The Tasmanian Tiger isn’t (or wasn’t, if you believe they’re extinct) a tiger (the thylacine is/was a carnivorous marsupial), but it currently reigns as Australia’s most well-known mythical creature with a cat’s name. That title may be up for grabs soon as the Ford Australia car company is providing funds to hunt for the Otway Puma. Never heard of it?
"We have 200 years of entrenched folklore about the cat in the bush that we draw on and it slides very quickly to the forefront of our consciousness."
David Waldron has. The Federation University historian and co-author of “Snarls from the Tea-Tree: Big Cat Folklore,” an in-depth study of the history of alien big cats in Australia, says one theory is that the Otway Puma descended from tigers brought to the country by Chinese miners. More recently, there were stories of big cats escaping from traveling circuses or from WWII military bases where they were kept as mascots. There is also a persistent theory that the continent once had a native marsupial big cat (not the Tasmanian Tiger). The sightings often occur on borders between urban and bush area, leading skeptics to blame them on bush-fearing city dwellers mistaking large house cats for scary bush beasts.
Wherever they came from, there are enough regular sightings of puma-like cats, usually black, that many hunters devote time to track and find them. And, like Bigfoot selling insurance in the U.S., companies think about using them in commercials … which brings us back to Ford.
“Ford Australia is helping to supply equipment and field cameras to support Big Cats Victoria’s search for the Puma in the Australian bush.”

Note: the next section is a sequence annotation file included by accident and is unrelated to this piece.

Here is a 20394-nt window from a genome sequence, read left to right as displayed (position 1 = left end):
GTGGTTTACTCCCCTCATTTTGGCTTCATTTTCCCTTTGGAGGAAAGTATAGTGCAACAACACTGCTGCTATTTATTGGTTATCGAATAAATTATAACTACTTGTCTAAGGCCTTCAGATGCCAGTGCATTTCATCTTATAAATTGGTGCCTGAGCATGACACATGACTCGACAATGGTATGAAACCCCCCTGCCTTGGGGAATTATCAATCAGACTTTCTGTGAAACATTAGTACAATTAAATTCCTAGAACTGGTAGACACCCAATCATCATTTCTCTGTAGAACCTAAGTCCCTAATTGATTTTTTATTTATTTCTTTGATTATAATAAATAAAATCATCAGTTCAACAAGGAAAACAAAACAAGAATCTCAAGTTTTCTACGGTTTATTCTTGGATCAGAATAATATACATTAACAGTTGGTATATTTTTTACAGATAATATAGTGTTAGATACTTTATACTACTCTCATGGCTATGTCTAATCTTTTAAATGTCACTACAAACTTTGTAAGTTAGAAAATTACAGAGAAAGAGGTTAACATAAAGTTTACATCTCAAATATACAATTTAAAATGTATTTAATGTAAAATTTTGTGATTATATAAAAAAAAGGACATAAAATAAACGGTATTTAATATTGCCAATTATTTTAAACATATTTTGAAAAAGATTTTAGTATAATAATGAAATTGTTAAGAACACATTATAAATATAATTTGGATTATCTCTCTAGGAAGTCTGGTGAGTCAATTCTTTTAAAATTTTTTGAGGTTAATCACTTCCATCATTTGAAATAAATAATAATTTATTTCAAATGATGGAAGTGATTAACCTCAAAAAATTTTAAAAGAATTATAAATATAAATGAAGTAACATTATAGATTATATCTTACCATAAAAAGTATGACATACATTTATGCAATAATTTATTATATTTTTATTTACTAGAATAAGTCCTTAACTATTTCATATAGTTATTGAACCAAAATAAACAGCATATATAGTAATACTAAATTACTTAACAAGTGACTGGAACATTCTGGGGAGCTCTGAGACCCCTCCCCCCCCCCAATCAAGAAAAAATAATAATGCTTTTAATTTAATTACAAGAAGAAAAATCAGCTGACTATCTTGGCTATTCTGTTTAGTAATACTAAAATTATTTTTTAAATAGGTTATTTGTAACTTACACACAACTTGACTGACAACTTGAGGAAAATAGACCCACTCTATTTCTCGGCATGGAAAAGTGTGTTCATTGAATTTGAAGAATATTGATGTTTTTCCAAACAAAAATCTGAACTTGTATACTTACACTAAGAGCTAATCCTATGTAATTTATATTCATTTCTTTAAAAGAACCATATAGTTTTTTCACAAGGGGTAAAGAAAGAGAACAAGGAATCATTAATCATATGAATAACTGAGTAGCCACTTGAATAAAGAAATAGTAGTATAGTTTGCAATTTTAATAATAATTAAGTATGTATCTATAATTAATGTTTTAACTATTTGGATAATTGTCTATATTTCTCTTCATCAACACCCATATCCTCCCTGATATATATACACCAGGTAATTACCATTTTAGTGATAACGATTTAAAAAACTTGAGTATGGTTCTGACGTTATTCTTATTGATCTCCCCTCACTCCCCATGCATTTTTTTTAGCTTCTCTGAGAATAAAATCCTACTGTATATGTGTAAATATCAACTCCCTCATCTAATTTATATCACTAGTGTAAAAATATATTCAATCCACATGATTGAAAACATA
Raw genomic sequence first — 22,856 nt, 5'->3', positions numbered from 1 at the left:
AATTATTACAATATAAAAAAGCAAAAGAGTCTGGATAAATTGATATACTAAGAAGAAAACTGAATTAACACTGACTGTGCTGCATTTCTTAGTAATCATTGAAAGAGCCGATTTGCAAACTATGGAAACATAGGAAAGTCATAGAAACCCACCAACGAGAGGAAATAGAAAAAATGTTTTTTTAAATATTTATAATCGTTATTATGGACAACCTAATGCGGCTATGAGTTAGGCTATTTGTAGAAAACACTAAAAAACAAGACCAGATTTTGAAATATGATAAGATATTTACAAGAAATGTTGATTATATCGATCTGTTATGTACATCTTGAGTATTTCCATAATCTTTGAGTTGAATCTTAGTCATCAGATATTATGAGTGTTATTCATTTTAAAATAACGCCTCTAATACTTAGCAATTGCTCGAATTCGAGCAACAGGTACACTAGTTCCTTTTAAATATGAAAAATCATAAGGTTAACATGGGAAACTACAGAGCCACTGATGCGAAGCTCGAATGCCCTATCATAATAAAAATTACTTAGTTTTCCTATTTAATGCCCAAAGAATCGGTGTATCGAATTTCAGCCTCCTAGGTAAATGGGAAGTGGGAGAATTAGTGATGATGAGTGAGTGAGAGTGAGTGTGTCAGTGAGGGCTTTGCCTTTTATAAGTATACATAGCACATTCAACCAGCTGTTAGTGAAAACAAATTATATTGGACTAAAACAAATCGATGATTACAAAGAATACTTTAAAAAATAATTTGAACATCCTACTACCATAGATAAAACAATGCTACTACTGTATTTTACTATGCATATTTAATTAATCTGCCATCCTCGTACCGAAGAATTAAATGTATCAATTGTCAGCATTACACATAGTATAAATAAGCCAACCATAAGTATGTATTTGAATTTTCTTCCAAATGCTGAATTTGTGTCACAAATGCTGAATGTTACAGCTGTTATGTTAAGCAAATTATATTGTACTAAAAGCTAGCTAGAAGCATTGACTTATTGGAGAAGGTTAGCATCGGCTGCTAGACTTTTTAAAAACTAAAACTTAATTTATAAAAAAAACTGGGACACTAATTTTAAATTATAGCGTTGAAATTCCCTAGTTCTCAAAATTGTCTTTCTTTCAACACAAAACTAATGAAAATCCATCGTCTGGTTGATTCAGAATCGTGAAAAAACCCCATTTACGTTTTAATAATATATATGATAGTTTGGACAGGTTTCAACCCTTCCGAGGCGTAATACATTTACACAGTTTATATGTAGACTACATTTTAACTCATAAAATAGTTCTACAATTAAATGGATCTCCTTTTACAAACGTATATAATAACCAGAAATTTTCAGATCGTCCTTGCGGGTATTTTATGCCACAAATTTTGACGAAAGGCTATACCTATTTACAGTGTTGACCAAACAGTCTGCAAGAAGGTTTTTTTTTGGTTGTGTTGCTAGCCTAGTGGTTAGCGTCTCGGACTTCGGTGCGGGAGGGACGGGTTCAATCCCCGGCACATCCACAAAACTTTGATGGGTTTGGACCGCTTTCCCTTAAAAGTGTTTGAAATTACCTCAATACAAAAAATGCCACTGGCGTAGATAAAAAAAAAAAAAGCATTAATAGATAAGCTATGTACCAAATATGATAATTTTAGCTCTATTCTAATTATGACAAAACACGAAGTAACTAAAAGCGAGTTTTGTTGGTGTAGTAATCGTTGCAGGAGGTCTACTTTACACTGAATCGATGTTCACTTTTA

Why would Ford Australia join forces with Big Cats Victoria to hunt for the Otway Puma – a legendary ‘panther’ like predator spotted often in the area of the Great Otway National Park in southern Victoria? It should come as no surprise that Ford is using this to debut a new vehicle – the 2020 Ford Puma ST-Line baby SUV. Ford seems to be tying the promotion specifically to the Otway Puma because (a) the cryptid has been in the news recently, with reported sightings in June and a big cat documentary in May, and (b) Ford has a proving ground in Geelong which borders the Great Otway mountain range and the national park. You can throw in a (c) because insurance companies, real estate firms and others are using cryptids in their ads and it seems to be working.
Putting the obvious marketing connection aside, will Ford’s assistance help find the Otway Puma? Its partner, Big Cats Victoria, has a long history of researching panthers and other big cats and the Thylacine in Southern Australia and south western West Australia. However, all cryptid hunters know that more money helps – for equipment, cameras, expeditions, permits and the other tools of the trade.
Let’s hope the hunt for the Otway Puma is over soon with a definitive answer. Who will lose interest first – Ford, Puma customers or Big Cats Victoria?